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What makes Allen Kagina tick

By Vision Reporter

Added 25th October 2014 07:38 PM

She came, she recharged, she transformed. Allen Kagina, Uganda Revenue Authority’s (URA) fourth Commissioner General has said her goodbyes after leading the tax body and the country to unprecedented growth.

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She came, she recharged, she transformed. Allen Kagina, Uganda Revenue Authority’s (URA) fourth Commissioner General has said her goodbyes after leading the tax body and the country to unprecedented growth.

By Samuel Sanya

She came, she recharged, she transformed. Allen Kagina, Uganda Revenue Authority’s (URA) fourth Commissioner General has said her goodbyes after leading the tax body and the country to unprecedented growth.


The mood was slightly sombre, yet joyful at the Serena Hotel in Kampala on Wednesday evening at a dinner hosted by the Kampala chapter of URA, as her husband, Paul Kagina, her three children and father Mzee Kakuyo told the eminent gathering of what made her tick.


Allen Kagina gave the URA a humane face, and oversaw a massive restructuring of the tax body after the Ssebutinde Commission report in February 2004, cutting administrative layers to seven from 17.


She changed URA’s image from that of a corrupt institution to a more open, forthright institution. During her 10-year tenure, tax collections grew 317.5% to sh8.03 trillion in 2013/14 from sh1.92trillion in 2004/05 at a fraction of the cost.


Michael Ochan, the URA commissioner for corporate services, noted that the cost of tax collection dropped to 2.5% from 3.4% over the past 10 years as the tax body rolled out electronic tax filing.

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Paul and Allen Kagina arrive at Serena conference hall for her farewell dinner. PHOTO/Eddie Ssejjoba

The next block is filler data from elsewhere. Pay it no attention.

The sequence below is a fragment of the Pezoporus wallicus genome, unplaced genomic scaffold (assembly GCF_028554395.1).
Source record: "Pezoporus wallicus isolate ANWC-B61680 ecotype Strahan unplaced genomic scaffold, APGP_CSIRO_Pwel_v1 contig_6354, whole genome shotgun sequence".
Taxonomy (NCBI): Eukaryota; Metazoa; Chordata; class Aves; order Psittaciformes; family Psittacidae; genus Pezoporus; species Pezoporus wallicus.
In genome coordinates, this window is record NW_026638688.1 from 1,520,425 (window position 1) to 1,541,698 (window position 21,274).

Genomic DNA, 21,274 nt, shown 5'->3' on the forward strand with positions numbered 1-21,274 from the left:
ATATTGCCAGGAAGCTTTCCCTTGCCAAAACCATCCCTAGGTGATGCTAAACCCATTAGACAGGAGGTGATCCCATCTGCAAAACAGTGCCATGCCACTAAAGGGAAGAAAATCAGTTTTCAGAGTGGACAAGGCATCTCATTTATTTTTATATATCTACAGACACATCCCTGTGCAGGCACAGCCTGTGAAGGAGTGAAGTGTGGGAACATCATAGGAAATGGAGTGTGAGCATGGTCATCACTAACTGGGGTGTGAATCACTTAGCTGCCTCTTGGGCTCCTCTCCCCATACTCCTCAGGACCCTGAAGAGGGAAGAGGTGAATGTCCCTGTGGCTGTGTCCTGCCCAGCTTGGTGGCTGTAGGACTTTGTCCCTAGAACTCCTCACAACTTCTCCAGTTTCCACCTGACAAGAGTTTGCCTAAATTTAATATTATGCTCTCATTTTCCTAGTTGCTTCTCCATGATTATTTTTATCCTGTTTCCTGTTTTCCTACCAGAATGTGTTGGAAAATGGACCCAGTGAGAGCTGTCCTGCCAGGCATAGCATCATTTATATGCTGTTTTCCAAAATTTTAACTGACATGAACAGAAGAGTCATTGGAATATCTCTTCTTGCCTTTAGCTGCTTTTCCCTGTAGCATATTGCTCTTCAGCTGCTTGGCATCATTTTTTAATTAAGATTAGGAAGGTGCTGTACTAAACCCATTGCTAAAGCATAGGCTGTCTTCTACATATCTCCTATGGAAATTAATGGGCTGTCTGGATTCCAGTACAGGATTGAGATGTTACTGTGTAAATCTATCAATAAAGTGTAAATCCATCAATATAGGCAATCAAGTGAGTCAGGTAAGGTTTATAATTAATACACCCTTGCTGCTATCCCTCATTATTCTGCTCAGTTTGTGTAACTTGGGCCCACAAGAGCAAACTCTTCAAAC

Speaking about the transformation, Ofwono Opondo, the executive director, Uganda Media Centre and government spokesman, said in a tweet that “URA is not a tax collector, but a service provider which built effective relationships with stakeholders.”


Describing his wife, Paul Kagina said: “She (Allen) was a fighter for a cause. She is a kind of person who likes prayer and singing. When God gives you an assignment, he also gives you the peace.


“The URA is a family; the team she has been with can be called her legacy.”


Juma Kisaame, who represented Gerald Sendaula, the URA board chairman, noted that she was forthright, principled and transparent. “If there is something she does not like she will tell you. She has put a humane face to tax collection.”


Kagina succeeded the now deceased Annebrit Aslund, a Swedish expatriate, after Stephen Akabwai acted as commissioner general on an interim basis between July-October 2004. Ghanaian tax expert Edward Larbi Siaw and Ugandan Elly Rwakakoko also served as commissioner generals.


Kagina started out as a teaching assistant at Makerere University in 1985 before moving to the Office of the President. In 1992, she joined the newly formed URA as Senior Principal Revenue Officer, until 1998.


In 2000, she was promoted to the rank of Deputy Commissioner for Customs at URA until 2001. She was appointed Commissioner General of URA in 2004.

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Allen Kagina points at some of the trophies URA won during her time of service as Commissioner General. Flanked  by Members of Parliament  Betty Among and Jimmy Akena. PHOTO/Eddie Ssejjoba


During her tenure she was awarded the Corporate Leadership Award in February 2006, for turning around the performance of the tax body since her appointment.


“I thank God that we have a President who can support you 100%. I have served for 22 years and been a team leader for 10 years. URA is strong, stable and revenue is coming in.


“URA will never go back. My job is done,” Kagina said in her parting speech. She leaves office at the end of October for the private sector.

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What makes Allen Kagina tick

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